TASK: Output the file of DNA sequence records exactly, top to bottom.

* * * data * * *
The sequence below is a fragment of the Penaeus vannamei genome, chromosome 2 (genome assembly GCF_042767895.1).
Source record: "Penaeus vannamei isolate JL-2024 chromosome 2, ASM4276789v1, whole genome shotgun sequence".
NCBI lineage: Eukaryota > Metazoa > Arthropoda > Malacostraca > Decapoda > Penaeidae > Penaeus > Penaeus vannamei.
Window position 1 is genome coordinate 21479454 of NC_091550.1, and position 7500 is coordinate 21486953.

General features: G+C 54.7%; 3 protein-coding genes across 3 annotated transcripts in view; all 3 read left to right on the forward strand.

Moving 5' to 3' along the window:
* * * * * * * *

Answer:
The sequence below is a fragment of the Penaeus vannamei genome, chromosome 2 (genome assembly GCF_042767895.1).
Source record: "Penaeus vannamei isolate JL-2024 chromosome 2, ASM4276789v1, whole genome shotgun sequence".
NCBI lineage: Eukaryota > Metazoa > Arthropoda > Malacostraca > Decapoda > Penaeidae > Penaeus > Penaeus vannamei.
Window position 1 is genome coordinate 21479454 of NC_091550.1, and position 7500 is coordinate 21486953.

General features: G+C 54.7%; 3 protein-coding genes across 3 annotated transcripts in view; all 3 read left to right on the forward strand.

Moving 5' to 3' along the window: